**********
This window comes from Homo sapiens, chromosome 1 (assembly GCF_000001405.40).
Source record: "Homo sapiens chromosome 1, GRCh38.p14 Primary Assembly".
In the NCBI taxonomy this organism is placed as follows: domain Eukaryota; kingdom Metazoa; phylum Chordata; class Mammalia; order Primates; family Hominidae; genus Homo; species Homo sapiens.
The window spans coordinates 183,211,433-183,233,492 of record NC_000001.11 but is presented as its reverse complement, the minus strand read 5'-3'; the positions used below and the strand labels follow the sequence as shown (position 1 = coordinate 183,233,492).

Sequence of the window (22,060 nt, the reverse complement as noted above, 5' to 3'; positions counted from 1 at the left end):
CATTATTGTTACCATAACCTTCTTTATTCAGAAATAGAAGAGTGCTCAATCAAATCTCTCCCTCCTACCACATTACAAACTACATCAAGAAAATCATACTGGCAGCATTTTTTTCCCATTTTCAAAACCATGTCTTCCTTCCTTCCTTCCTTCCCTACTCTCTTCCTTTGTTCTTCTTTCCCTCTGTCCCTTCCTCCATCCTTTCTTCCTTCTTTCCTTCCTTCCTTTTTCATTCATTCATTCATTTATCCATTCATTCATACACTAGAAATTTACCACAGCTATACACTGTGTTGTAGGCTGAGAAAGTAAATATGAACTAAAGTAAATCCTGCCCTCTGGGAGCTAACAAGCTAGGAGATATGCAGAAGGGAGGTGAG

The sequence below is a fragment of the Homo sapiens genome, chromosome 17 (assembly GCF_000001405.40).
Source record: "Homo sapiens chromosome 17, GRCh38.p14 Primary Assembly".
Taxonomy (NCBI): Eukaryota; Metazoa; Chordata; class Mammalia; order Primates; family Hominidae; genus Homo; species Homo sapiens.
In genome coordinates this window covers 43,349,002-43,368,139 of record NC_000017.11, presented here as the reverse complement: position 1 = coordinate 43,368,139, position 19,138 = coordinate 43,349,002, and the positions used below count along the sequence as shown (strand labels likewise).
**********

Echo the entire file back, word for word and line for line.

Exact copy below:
This window comes from Homo sapiens, chromosome 1 (assembly GCF_000001405.40).
Source record: "Homo sapiens chromosome 1, GRCh38.p14 Primary Assembly".
In the NCBI taxonomy this organism is placed as follows: domain Eukaryota; kingdom Metazoa; phylum Chordata; class Mammalia; order Primates; family Hominidae; genus Homo; species Homo sapiens.
The window spans coordinates 183,211,433-183,233,492 of record NC_000001.11 but is presented as its reverse complement, the minus strand read 5'-3'; the positions used below and the strand labels follow the sequence as shown (position 1 = coordinate 183,233,492).

Sequence of the window (22,060 nt, the reverse complement as noted above, 5' to 3'; positions counted from 1 at the left end):
CATTATTGTTACCATAACCTTCTTTATTCAGAAATAGAAGAGTGCTCAATCAAATCTCTCCCTCCTACCACATTACAAACTACATCAAGAAAATCATACTGGCAGCATTTTTTTCCCATTTTCAAAACCATGTCTTCCTTCCTTCCTTCCTTCCCTACTCTCTTCCTTTGTTCTTCTTTCCCTCTGTCCCTTCCTCCATCCTTTCTTCCTTCTTTCCTTCCTTCCTTTTTCATTCATTCATTCATTTATCCATTCATTCATACACTAGAAATTTACCACAGCTATACACTGTGTTGTAGGCTGAGAAAGTAAATATGAACTAAAGTAAATCCTGCCCTCTGGGAGCTAACAAGCTAGGAGATATGCAGAAGGGAGGTGAG

The sequence below is a fragment of the Homo sapiens genome, chromosome 17 (assembly GCF_000001405.40).
Source record: "Homo sapiens chromosome 17, GRCh38.p14 Primary Assembly".
Taxonomy (NCBI): Eukaryota; Metazoa; Chordata; class Mammalia; order Primates; family Hominidae; genus Homo; species Homo sapiens.
In genome coordinates this window covers 43,349,002-43,368,139 of record NC_000017.11, presented here as the reverse complement: position 1 = coordinate 43,368,139, position 19,138 = coordinate 43,349,002, and the positions used below count along the sequence as shown (strand labels likewise).